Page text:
Hiroshi Takashige and Ryōji Minagawa’s long-running shōnen manga gets the Netflix anime treatment. The vibe is Indiana Jones meets Agents of S.H.I.E.L.D. with a technopunk twist, with secret organizations scrapping over the possession of ancient, out-of-place artifacts. The trailer is basically one big shoot-out. Expect an early-summer adrenaline rush. —J.H.M.

The Sea Beast (Netflix, July 8)

Animation veteran Chris Williams, co-director of Bolt, Big Hero 6, and Moana, jumps ship from Disney and boards the Netflix whaler for The Sea Beast, his first solo directorial outing. It’s one of Netflix’s biggest animated film titles for the year, an all-ages CG action-adventure following a weathered maritime monster hunter and a surprising young stowaway in their search for the leviathans that haunt uncharted waters. —J.H.M.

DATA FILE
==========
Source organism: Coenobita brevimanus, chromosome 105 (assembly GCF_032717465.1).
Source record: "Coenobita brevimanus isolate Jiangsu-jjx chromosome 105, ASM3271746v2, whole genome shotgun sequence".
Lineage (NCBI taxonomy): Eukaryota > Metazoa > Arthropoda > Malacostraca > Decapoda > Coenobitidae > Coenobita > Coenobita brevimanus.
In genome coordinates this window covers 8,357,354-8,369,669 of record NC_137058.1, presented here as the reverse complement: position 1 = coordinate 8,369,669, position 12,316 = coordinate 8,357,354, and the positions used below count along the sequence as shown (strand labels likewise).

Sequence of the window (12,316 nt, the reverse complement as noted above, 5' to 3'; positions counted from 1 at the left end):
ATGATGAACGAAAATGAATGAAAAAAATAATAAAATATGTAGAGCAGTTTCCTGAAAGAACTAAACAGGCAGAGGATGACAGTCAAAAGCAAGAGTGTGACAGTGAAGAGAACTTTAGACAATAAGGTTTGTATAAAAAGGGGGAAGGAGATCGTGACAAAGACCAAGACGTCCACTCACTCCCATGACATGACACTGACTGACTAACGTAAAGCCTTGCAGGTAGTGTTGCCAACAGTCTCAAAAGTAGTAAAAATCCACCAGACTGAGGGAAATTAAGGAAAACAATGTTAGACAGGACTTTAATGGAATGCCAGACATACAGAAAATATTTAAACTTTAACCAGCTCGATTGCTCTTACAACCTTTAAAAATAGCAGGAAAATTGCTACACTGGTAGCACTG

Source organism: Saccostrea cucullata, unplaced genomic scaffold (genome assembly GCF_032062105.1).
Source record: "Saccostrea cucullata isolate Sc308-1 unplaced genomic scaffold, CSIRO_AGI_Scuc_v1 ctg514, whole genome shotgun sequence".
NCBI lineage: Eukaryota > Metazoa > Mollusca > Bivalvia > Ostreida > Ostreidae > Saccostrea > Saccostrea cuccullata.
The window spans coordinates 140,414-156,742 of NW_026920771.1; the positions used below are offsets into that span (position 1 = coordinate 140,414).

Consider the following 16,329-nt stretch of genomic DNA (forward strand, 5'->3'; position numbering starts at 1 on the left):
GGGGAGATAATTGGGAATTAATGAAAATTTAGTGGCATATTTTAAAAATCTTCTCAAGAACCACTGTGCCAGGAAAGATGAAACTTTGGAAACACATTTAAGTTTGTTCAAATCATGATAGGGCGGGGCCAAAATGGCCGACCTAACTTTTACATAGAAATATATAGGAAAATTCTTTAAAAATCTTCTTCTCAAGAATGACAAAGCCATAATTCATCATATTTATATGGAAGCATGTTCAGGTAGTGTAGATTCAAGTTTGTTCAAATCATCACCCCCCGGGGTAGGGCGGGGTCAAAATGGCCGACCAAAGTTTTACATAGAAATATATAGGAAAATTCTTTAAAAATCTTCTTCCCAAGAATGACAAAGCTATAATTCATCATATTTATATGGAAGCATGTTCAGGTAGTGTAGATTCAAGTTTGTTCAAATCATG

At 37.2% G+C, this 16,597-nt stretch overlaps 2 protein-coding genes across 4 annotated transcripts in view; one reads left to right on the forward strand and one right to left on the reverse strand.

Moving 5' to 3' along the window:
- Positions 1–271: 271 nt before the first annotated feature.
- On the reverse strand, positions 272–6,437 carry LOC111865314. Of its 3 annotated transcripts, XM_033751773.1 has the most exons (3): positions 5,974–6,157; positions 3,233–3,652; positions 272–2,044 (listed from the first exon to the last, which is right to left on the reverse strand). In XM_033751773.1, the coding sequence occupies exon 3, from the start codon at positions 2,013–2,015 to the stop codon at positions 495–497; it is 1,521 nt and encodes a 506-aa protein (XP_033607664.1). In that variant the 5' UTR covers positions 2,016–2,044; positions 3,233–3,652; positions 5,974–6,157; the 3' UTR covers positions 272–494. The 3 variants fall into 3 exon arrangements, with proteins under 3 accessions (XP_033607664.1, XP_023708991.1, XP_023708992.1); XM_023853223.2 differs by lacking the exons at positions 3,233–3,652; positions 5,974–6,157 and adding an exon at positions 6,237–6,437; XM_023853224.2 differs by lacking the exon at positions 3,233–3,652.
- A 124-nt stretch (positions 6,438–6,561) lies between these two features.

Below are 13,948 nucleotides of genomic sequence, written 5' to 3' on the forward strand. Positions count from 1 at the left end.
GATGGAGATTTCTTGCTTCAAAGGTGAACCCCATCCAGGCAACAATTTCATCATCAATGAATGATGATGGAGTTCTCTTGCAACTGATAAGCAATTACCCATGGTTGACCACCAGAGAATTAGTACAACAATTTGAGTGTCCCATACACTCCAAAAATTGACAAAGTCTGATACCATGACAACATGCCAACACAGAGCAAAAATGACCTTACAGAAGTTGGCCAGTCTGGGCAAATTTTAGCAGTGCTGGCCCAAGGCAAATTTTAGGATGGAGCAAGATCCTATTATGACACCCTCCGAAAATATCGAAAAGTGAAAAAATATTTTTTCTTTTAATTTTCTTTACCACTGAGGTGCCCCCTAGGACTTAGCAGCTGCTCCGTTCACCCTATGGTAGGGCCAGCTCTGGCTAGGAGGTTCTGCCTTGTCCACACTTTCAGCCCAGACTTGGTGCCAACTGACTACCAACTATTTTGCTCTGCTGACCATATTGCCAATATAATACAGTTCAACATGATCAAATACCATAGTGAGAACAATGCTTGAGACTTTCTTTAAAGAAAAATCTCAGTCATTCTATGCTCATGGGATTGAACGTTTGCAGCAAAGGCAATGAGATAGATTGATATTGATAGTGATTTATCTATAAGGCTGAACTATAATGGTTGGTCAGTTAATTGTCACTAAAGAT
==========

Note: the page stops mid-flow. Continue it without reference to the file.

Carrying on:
The Deer King (in theaters, July 13)

This fantasy epic, the second of two big GKIDS summer releases, brings together two veteran Japanese animators: Masashi Ando, in his directorial debut, and Masayuki Miyaji, back in the director’s seat for the first time since 2012. Both are Studio Ghibli veterans, but Ando’s CV is particularly impressive. His mentor, the late Yoshifumi Kondō, was once tapped as Isao Takahata’s successor, and the younger animator has more than ably carried on Kondō’s legacy; Ando has been a key animator, character designer, and/or animation director for practically every great anime director of our time, from Mamoru Oshii and Satoshi Kon to Hideaki Anno and Makoto Shinkai. The Princess Mononoke vibes of the trailer are promising, especially since Ando, avec Kondō, designed the characters for that movie in addition to serving as its chief animation director. —J.H.M.

Yurei Deco (Crunchyroll, July TBA)